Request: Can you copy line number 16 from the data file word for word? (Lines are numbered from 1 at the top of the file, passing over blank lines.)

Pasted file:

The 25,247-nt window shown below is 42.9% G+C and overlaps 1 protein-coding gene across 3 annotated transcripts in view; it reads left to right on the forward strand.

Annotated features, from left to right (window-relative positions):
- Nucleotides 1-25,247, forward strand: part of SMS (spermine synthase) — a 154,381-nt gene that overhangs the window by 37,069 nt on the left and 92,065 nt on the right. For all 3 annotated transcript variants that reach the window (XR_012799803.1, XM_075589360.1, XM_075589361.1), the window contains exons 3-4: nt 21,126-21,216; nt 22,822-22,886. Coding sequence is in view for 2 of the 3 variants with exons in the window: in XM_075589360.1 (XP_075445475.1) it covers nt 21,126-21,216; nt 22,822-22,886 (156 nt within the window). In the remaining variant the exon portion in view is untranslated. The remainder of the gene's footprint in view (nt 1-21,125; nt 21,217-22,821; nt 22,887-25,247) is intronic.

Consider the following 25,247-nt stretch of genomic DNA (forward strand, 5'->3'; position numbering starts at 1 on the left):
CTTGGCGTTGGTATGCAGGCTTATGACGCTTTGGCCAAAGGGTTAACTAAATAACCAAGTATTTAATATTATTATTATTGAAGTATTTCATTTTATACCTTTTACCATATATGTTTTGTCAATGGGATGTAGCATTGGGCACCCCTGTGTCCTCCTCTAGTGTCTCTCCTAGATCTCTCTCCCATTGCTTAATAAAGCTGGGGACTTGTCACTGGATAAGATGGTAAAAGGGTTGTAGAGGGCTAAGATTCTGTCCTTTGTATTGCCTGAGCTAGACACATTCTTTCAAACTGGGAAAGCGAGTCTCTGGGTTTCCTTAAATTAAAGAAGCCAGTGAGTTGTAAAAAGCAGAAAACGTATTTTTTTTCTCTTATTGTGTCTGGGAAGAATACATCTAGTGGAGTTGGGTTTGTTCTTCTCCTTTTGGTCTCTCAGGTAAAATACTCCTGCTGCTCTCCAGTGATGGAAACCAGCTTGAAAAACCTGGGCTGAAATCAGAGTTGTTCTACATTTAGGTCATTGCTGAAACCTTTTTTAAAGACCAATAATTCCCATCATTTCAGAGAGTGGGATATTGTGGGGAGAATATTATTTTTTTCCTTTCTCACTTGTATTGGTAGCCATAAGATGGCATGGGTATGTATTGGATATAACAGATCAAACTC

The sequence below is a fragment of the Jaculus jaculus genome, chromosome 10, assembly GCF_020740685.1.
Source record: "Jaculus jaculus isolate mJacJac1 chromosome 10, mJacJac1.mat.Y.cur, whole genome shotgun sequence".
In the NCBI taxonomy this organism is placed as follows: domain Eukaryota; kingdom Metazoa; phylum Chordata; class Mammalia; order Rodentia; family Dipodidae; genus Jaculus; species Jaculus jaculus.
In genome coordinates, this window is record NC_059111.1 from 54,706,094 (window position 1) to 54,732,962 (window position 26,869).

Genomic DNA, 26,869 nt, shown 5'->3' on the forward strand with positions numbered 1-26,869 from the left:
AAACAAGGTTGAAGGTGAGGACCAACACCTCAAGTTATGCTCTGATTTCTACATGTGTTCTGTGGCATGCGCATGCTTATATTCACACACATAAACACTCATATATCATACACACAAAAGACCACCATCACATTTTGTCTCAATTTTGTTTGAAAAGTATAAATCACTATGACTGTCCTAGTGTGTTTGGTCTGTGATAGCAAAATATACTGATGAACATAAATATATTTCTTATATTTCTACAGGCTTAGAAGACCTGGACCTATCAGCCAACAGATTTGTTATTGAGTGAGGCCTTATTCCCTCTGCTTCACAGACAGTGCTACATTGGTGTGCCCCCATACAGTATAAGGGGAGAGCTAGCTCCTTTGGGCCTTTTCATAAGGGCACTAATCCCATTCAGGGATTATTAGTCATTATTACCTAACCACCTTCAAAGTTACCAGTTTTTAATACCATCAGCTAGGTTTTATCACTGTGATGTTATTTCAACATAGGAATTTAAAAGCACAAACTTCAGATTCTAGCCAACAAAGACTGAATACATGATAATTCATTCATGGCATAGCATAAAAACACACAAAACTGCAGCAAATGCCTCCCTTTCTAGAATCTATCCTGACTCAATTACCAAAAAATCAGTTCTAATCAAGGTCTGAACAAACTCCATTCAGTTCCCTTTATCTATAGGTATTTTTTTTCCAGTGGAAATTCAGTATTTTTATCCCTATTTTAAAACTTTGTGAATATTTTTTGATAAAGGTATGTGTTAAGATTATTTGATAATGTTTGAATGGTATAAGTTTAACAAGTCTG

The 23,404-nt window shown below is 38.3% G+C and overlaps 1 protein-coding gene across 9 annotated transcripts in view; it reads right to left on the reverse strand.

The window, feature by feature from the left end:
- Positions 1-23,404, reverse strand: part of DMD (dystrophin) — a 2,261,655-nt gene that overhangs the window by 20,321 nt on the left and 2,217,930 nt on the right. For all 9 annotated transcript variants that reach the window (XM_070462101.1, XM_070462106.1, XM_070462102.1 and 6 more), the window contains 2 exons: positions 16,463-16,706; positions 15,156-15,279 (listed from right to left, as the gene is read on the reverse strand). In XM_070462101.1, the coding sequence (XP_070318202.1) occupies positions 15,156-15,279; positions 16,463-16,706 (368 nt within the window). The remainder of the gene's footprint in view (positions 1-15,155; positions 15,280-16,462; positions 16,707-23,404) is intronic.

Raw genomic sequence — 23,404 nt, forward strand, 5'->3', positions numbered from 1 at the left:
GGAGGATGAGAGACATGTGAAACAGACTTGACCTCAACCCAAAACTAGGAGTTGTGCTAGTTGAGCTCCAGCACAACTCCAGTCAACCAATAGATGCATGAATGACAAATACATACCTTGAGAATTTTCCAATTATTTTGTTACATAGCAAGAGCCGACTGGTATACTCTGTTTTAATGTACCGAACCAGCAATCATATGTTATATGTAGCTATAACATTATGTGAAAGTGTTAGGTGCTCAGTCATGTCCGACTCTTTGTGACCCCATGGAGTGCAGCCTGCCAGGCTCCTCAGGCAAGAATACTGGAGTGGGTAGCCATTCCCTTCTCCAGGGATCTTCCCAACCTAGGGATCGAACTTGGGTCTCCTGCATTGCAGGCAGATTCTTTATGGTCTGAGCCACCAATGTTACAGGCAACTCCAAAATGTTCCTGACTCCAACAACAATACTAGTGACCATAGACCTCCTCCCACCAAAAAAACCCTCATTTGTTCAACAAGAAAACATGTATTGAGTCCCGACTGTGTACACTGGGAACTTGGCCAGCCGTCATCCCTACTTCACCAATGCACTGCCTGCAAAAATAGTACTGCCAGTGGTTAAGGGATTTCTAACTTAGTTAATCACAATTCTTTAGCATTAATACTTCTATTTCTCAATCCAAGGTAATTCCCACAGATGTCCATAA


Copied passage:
GGAGGATGAGAGACATGTGAAACAGACTTGACCTCAACCCAAAACTAGGAGTTGTGCTAGTTGAGCTCCAGCACAACTCCAGTCAACCAATAGATGCATGAATGACAAATACATACCTTGAGAATTTTCCAATTATTTTGTTACATAGCAAGAGCCGACTGGTATACTCTGTTTTAATGTACCGAACCAGCAATCATATGTTATATGTAGCTATAACATTATGTGAAAGTGTTAGGTGCTCAGTCATGTCCGACTCTTTGTGACCCCATGGAGTGCAGCCTGCCAGGCTCCTCAGGCAAGAATACTGGAGTGGGTAGCCATTCCCTTCTCCAGGGATCTTCCCAACCTAGGGATCGAACTTGGGTCTCCTGCATTGCAGGCAGATTCTTTATGGTCTGAGCCACCAATGTTACAGGCAACTCCAAAATGTTCCTGACTCCAACAACAATACTAGTGACCATAGACCTCCTCCCACCAAAAAAACCCTCATTTGTTCAACAAGAAAACATGTATTGAGTCCCGACTGTGTACACTGGGAACTTGGCCAGCCGTCATCCCTACTTCACCAATGCACTGCCTGCAAAAATAGTACTGCCAGTGGTTAAGGGATTTCTAACTTAGTTAATCACAATTCTTTAGCATTAATACTTCTATTTCTCAATCCAAGGTAATTCCCACAGATGTCCATAA